Sexual dimorphism in the Anatolian endemic tiger beetle, Cephalota circumdata ssp. cappadocica Franzen, 1996 (Coleoptera: Carabidae: Cicindelinae): A study showing the effectiveness of geometric morphometrics


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Sarikaya A. D. , Koçak Y., Sarikaya Ö.

Turkiye Entomoloji Dergisi, vol.44, no.4, pp.425-436, 2020 (SCI-Expanded) identifier identifier

  • Publication Type: Article / Article
  • Volume: 44 Issue: 4
  • Publication Date: 2020
  • Doi Number: 10.16970/entoted.680696
  • Journal Name: Turkiye Entomoloji Dergisi
  • Journal Indexes: Science Citation Index Expanded (SCI-EXPANDED), Scopus, BIOSIS, CAB Abstracts, Veterinary Science Database, TR DİZİN (ULAKBİM)
  • Page Numbers: pp.425-436
  • Keywords: Cephalota circumdata ssp. cappadocica, Cicindelinae, geometric morphometrics, sexual dimorphism, MORPHOLOGICAL VARIATION, SHAPE VARIATION, SIZE DIMORPHISM, MANDIBLE SIZE, MULTIVARIATE, EVOLUTION, SEXES, TAXA, HEAD
  • Ankara Haci Bayram Veli University Affiliated: No

Abstract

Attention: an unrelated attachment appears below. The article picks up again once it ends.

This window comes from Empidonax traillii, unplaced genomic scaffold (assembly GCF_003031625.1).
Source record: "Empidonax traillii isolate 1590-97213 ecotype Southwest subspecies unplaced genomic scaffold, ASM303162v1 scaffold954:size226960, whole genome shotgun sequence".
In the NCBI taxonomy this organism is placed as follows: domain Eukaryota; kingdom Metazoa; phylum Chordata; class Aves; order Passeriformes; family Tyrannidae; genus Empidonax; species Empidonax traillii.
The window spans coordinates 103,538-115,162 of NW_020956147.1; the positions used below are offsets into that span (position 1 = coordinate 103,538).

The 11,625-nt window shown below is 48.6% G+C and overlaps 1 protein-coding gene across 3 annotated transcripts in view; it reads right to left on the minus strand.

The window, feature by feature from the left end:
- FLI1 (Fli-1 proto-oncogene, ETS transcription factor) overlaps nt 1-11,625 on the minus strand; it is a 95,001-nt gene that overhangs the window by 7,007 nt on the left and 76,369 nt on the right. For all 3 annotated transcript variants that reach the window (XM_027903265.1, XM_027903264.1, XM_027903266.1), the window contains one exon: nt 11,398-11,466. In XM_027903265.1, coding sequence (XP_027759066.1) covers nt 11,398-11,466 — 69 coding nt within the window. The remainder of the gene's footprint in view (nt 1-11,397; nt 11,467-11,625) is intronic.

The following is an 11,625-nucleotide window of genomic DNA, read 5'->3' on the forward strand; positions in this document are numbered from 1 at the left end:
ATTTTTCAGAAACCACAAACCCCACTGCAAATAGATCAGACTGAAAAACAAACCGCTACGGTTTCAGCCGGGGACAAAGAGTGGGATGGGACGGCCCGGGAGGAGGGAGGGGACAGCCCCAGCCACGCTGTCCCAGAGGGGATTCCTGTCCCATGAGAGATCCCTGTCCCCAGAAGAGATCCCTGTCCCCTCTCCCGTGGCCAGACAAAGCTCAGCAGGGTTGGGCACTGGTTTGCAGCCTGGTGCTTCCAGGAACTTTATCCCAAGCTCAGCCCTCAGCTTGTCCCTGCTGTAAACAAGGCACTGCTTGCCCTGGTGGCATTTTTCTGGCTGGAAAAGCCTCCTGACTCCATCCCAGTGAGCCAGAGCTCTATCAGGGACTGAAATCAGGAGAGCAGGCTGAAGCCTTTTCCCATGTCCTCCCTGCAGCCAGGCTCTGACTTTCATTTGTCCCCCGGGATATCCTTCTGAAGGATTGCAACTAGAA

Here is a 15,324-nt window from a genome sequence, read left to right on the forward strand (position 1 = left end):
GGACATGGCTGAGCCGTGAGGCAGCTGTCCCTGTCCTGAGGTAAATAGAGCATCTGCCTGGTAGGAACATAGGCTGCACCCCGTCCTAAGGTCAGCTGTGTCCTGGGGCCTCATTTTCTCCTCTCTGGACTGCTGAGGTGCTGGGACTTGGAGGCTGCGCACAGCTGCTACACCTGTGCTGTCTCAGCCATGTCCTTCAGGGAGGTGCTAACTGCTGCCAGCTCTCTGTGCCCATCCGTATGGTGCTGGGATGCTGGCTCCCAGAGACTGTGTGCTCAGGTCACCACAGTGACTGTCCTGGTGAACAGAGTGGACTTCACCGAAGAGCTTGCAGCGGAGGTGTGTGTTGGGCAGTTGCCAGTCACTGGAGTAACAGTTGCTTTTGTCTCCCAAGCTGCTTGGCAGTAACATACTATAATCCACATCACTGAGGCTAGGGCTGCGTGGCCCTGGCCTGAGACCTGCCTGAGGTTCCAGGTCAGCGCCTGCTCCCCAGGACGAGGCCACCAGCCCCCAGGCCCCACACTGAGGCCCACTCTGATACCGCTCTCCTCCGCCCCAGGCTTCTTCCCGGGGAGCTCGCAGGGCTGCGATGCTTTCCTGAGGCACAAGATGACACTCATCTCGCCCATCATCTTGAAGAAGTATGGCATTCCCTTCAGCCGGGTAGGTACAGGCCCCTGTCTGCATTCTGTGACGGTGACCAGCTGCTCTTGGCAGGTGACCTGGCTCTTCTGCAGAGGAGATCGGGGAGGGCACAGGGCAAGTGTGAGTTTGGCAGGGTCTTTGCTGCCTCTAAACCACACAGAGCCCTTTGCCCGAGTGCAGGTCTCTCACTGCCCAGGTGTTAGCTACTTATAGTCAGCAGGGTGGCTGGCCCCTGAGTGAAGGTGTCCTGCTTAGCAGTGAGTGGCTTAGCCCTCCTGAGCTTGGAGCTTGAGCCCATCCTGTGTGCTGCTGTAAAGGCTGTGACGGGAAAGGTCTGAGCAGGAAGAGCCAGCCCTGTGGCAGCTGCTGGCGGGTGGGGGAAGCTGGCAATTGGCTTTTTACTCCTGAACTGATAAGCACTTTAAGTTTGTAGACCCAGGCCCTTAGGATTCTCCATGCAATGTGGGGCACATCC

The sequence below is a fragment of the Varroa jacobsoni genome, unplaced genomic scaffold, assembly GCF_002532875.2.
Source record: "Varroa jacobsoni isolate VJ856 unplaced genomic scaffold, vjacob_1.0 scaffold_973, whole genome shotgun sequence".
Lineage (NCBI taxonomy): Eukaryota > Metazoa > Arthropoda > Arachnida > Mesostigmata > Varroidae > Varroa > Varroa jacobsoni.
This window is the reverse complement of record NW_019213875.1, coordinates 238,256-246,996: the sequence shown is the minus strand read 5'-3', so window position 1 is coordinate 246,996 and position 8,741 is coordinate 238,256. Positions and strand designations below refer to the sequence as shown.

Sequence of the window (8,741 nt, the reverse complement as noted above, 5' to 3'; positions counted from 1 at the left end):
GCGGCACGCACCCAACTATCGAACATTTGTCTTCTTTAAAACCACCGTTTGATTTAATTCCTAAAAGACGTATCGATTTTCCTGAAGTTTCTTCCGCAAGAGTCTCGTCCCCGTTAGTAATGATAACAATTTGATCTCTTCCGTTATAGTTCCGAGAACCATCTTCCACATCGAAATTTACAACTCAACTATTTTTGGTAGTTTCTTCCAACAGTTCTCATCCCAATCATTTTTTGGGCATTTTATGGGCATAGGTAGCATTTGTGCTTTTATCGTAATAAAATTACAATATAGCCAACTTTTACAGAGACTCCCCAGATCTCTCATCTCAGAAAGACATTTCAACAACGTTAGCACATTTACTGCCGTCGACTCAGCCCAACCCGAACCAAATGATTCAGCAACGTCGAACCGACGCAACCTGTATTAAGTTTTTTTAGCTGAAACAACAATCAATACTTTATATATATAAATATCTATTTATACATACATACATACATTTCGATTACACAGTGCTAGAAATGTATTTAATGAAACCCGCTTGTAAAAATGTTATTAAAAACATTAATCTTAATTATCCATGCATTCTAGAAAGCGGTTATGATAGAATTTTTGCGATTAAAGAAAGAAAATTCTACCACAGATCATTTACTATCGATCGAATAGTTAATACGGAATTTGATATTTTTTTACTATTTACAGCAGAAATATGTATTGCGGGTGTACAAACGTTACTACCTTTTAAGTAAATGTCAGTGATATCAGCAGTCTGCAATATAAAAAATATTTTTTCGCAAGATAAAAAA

© 2020 Entomological Society of Turkey. All rights reserved.Sexual dimorphism is an important source of intraspecies variation in tiger beetles. However, little is known about sexual dimorphism in tiger beetles. This article contributes the literature in the field of sexual dimorphism by comparing the morphology of males and females in the context of phenotypic changes in the head and pronotum of endemic tiger beetle Cephalota circumdata ssp. cappadocica Franzen, 1996 (Coleoptera: Carabidae: Cicindelinae). All the specimens examined in the study were gathered during May and August of 2016 from salty soils around Seyfe Lake located in Kirsehir Province, Turkey. Specifically, the efficacy of geometric morphometrics was assessed in the analysis of sexual dimorphism of tiger beetles. Statistically significant differences were found in the head and pronotum shape variation and regression results indicated that size has little influence on the differentiation of shape among sexes. Moreover, the jackknifed cross-validated correct classification percentages for head and pronotum were 88% and 85%, respectively when using only the shape variables. Consequently, geometric morphometrics is an effective and useful method to determine sexual dimorphism in tiger beetles.